Falling in love is exhilarating. It can also be a bit scary, especially when a home has captured your heart. What if something goes wrong and you end up not spending the rest of your
FHA 203 Renovation Loans 101
If you want to purchase a house that needs repairs before it can be occupied, an FHA 203(K) loan can be used to complete the transaction including the cost of necessary repairs. Traditional FHA financing requires a property to be in livable condition before closing. Not all properties are move-in ready; some require an extensive amount of rehab work before they are ready to be occupied. For this reason, traditional FHA financing is not available for the purchase of these properties.
If a person wants to purchase a property that needs repairs, the buyer would have obtain financing to purchase the property and then additional financing to complete the repairs. Often, a bank will not grant a mortgage on a house that is in bad shape until repairs have been completed on it, but you cannot have the repairs made until you buy the house. Talk about a catch 22! An alternative is the FHA 203(K) loan program.
The Federal Housing Administration (FHA), which is part of the Department of Housing and Urban Development (HUD), administers the FHA 203(k) loan program. This program makes it possible to purchase a property and include in the loan the cost of the repairs and improvements.
HUD does not make direct loans to people to buy houses. Instead, approved lenders throughout the country offer this loan because it is insured by the government. An FHA 203(K) loan is available only to people who will occupy the house. It cannot be used to purchase investment properties.
The loan program was designed to help with community and neighborhood revitalization as well as to expand home ownership opportunities. For this reason, the down-payment requirement is 3 percent of the total cost—acquisition and repairs.
In order to get an FHA 203(K) loan to purchase a property, a homeowner must meet requirements outlined by HUD. These requirements are as follows:
The first step is to find a property that requires repairs before you can live in it. Submit an offer to purchase this house. Your purchase and sale contract must specify that you will be using an FHA 203(k). Your offer should be contingent on your getting approved for this loan.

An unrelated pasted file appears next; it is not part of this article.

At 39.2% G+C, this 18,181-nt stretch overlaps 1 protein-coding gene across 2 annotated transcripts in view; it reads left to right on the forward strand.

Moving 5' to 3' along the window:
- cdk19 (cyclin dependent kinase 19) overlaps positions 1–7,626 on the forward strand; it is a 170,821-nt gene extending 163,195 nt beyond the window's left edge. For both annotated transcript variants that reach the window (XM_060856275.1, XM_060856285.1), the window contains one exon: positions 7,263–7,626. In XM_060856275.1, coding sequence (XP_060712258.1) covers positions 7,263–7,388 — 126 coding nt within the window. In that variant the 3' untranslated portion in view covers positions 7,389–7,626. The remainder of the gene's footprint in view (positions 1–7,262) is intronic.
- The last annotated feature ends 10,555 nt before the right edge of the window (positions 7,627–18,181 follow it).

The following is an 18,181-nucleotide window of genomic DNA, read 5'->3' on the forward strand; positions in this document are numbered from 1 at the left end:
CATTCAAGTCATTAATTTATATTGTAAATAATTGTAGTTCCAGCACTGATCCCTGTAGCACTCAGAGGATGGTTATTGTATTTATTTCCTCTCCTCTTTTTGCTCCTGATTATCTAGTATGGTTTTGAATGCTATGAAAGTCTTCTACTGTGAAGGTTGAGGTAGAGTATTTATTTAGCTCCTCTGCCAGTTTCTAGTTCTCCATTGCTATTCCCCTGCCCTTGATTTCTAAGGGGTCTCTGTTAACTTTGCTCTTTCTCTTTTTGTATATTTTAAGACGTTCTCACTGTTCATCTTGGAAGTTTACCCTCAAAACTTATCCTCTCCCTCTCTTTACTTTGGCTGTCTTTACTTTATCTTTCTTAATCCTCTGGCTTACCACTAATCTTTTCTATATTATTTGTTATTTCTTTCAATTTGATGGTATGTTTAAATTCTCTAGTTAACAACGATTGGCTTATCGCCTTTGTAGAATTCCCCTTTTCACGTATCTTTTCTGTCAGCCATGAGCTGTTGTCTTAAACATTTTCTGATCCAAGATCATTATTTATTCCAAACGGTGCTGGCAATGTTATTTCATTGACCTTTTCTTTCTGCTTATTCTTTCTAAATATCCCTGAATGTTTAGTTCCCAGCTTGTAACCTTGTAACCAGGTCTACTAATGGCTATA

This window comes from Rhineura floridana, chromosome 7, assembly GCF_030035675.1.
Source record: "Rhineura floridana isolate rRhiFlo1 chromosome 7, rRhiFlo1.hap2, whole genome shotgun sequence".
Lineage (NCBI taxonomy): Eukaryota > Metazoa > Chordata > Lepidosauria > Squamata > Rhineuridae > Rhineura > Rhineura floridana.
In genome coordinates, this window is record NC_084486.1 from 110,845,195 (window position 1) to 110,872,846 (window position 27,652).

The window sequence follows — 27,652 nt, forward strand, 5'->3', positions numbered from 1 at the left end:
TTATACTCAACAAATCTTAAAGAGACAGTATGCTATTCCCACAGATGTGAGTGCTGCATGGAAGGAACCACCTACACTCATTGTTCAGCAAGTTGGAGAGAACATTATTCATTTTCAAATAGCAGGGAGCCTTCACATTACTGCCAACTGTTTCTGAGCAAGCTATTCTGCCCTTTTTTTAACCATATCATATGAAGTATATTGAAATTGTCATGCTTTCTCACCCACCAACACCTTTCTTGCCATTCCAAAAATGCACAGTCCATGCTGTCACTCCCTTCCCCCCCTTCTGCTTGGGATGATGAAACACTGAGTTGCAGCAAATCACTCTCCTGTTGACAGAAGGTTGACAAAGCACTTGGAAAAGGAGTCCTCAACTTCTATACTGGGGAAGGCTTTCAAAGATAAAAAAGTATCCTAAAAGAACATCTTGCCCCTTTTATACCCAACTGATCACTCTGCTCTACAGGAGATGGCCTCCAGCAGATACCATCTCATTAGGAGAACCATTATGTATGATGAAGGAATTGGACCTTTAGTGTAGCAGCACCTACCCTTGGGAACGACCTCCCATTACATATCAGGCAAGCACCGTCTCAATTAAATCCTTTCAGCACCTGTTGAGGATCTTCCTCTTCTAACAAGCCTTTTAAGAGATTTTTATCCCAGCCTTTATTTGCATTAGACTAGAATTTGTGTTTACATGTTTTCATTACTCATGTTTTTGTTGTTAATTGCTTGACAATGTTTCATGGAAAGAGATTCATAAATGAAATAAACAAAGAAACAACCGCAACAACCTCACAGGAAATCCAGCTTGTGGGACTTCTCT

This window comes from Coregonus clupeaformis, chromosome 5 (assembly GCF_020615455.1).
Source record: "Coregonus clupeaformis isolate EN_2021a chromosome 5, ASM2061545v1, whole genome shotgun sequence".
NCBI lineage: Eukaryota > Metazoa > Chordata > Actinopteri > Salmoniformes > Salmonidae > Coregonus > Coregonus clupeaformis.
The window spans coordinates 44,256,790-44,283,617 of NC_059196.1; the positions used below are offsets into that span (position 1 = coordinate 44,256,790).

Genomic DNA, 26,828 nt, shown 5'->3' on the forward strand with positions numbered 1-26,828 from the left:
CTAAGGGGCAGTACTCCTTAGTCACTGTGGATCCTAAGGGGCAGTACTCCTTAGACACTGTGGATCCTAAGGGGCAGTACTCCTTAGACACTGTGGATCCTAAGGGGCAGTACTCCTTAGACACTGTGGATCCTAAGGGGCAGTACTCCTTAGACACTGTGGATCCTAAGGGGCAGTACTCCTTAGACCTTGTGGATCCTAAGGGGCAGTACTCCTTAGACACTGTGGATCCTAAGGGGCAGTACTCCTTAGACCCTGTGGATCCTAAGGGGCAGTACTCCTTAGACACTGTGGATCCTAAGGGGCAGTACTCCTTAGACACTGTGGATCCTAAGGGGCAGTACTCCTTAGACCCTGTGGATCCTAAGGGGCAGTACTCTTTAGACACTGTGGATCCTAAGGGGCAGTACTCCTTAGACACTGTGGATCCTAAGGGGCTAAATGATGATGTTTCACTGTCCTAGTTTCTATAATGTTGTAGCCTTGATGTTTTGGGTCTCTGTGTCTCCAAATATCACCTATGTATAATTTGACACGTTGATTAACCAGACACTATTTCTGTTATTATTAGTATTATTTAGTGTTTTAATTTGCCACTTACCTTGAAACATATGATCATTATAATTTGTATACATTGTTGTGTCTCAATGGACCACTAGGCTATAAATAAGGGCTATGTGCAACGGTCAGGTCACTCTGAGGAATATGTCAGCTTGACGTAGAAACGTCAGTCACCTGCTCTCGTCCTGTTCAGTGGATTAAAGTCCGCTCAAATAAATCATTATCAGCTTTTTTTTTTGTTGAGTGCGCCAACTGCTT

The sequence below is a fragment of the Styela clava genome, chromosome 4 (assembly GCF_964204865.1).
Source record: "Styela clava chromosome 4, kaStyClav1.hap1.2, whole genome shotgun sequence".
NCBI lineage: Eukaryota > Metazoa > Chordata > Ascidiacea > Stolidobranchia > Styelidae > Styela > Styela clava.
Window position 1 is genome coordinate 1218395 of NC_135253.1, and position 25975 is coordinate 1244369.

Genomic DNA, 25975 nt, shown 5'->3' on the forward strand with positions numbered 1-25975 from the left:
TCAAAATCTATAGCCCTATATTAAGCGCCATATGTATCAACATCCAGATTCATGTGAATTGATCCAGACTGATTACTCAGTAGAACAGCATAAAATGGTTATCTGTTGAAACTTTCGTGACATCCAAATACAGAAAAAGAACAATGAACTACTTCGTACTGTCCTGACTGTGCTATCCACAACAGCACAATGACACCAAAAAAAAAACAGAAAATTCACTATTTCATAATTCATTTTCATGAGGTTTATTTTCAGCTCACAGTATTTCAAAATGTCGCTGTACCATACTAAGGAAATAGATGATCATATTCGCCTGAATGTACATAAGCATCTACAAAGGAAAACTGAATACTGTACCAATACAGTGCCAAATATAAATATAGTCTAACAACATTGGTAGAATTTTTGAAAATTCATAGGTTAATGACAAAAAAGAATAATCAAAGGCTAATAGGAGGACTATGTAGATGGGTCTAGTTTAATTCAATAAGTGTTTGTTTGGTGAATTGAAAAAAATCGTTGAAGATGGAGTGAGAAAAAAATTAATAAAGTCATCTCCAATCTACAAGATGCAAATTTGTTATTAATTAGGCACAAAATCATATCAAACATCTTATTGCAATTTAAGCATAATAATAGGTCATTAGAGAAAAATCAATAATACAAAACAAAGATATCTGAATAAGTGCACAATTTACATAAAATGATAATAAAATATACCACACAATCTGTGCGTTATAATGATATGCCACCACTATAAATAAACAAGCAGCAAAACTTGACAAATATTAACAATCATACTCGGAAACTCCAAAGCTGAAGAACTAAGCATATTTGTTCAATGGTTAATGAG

The FHA 203(K) loan is insured by HUD and only qualified lenders are approved to offer this loan. HUD can provide you a list of qualified lenders. You will need to submit your loan application to one of them. Since the loan includes rehab costs, you must include a detailed list of repairs that will need to be made and the cost for each repair.
The lender you have chosen will have requirements that you must meet in order to qualify for the loan. These will usually include minimum credit scores, debt-to-income ratios and proof of income. You will need to meet all of the lender's requirements in order to be approved for the loan.
Once your loan is approved, a date will be set for closing. At closing, the seller will be paid. The money for rehab costs will be placed into an escrow account that is controlled by the lender.
After closing, your contractor will begin the rehab work. At certain milestones, the contractor will list work that has been completed. The lender will order an inspection to verify the work has been completed satisfactorily. If the work passes inspection, the lender will be paid from monies in the escrow account.
The FHA 203(K) allows a potential homeowner to purchase a home that requires repairs to bring the property into a livable condition.
To learn more about financing a home that needs repairs please give me a call. My lenders can easily get you approved for the loan that is right for you. Wayne Gaddy 843-603-5552
Experienced Top Producing Real Estate Broker/REALTOR® specializing in the Purchase and Sale of Residential Homes, Condos, Vacation Homes, New Homes and Investment Property. A Realtor® who has a prov....
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